The changing face of the Gallery Society


After thirty-three years of providing support for the National Gallery and of servicing the twenty thousand or so citizens who have been or still are subscribers to the oldest Gallery Society in Australia, many changes have taken place.

The social and economic trends which have developed in society generally have been reflected in the Gallery Society itself. The social gatherings and musical soirees which were so much part of the Society’s scene in the 1950s and 60s at the Swanston Street Gallery are now affairs of the past, although still enjoyed in retrospect by those who recall them. A larger and perhaps less personal Gallery, the growth of a more widely informed community, increased leisure time, expanded perimeters of ‘the Arts’ and more readily available access to them, have all contributed to our ever-growing membership. This, in turn, has called for a fuller programme, and the diversity of interests has created groups with their own specific requirements for the enjoyment of the arts.

Ten years ago the ratio of family memberships to ordinary memberships was 2:3. Today the number of subscribers in each group is almost the same. Among the family memberships is an increasing number of younger families. We are conscious that this alone requires fresh thought in order to provide the entertainment they look for, and to maintain their interest in the Gallery in the years ahead. Children and their parents thus form one group that is given special consideration.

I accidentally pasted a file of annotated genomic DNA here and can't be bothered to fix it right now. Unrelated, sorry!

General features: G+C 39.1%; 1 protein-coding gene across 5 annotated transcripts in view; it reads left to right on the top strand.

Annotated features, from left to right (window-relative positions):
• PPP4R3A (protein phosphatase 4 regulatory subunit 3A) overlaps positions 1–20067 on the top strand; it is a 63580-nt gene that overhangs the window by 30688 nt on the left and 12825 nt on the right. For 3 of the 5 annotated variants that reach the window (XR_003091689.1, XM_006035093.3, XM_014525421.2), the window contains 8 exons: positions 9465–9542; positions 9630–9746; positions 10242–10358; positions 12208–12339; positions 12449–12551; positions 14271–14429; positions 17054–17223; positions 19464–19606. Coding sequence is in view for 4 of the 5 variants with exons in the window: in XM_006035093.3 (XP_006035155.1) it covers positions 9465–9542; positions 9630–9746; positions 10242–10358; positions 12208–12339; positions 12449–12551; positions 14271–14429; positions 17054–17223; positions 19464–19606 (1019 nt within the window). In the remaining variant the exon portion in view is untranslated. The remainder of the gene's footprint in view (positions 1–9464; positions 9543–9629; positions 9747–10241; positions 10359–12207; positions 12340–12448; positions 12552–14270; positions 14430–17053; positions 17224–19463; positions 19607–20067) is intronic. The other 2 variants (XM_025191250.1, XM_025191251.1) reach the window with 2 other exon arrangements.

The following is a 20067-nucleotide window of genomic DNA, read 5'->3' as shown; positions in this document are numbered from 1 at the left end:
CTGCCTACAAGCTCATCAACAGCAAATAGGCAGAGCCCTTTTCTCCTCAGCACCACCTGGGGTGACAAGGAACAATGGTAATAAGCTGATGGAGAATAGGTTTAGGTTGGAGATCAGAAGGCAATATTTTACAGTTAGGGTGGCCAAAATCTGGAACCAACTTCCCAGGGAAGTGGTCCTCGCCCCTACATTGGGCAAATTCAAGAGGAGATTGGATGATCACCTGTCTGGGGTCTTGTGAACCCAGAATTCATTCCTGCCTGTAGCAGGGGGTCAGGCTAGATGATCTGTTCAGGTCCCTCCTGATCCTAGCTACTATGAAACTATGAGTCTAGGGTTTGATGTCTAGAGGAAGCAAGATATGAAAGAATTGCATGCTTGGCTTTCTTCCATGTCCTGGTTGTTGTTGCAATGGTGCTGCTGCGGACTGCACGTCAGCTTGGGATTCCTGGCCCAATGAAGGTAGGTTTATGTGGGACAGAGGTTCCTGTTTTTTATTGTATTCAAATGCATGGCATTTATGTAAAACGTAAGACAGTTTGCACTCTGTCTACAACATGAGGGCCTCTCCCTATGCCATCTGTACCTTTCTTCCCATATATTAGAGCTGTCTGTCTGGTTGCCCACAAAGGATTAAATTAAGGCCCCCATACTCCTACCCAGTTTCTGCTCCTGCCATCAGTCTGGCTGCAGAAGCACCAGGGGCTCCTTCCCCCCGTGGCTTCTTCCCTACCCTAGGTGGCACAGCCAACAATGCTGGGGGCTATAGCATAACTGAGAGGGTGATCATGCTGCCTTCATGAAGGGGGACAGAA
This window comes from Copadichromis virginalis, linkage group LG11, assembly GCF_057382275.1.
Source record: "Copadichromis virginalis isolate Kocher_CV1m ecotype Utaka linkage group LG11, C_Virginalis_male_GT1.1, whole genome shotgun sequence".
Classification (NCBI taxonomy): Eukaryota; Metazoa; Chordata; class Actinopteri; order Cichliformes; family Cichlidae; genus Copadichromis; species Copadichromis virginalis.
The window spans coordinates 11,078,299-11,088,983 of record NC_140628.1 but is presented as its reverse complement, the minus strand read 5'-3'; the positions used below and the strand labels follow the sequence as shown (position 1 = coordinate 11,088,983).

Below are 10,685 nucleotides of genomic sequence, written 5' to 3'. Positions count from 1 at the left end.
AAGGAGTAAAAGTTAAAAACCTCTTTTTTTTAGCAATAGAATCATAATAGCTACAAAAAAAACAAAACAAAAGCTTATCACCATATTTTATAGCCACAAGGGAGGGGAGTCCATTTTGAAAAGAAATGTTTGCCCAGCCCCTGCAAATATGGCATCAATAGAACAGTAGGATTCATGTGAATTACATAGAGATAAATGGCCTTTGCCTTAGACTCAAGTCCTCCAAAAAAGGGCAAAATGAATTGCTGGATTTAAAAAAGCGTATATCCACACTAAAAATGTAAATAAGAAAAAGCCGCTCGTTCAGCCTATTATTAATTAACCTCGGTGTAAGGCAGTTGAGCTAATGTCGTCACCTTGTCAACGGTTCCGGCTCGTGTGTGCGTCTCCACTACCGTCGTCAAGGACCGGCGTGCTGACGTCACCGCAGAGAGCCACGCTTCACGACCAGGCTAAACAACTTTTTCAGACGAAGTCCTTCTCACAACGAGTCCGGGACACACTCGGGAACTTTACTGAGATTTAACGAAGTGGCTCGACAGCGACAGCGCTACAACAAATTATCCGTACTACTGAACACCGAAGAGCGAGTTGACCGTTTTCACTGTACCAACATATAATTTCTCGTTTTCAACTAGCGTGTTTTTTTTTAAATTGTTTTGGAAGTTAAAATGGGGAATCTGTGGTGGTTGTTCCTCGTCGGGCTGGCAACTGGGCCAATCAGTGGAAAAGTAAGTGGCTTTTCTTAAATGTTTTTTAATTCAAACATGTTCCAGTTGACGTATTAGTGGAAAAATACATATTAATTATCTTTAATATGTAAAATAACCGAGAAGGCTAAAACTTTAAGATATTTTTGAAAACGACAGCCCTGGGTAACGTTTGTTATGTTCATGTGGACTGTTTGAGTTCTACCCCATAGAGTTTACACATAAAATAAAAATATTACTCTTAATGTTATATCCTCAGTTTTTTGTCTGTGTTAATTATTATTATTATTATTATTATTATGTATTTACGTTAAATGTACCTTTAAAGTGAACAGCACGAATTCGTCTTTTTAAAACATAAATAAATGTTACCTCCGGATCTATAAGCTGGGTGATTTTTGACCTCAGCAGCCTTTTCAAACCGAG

A Younger Members group has always existed within the Society. Over the past eight years or so this group has tended to remain together, gathering new members from among its contemporaries with every function it holds.

The incipient ‘generation gap’ between the children and the Younger Members has recently been bridged by the formation of the ‘Under 25s’, a group of juniors who understand the needs of their own age group, are familiar with the financial and other constraints which affect today’s students, and make their own programmes accordingly.

In this way, the Society seeks to remain a permanent factor in a world of change, servicing the needs of its members as these needs vary, both within the time-span of individual membership and in line with developing community attitudes and interests.

The Society believes it has made a positive contribution to the appreciation and enjoyment of the visual arts by the people of Victoria, both as a support for the National Gallery and as a link with the community, and is confident of the success of its endeavours in the future.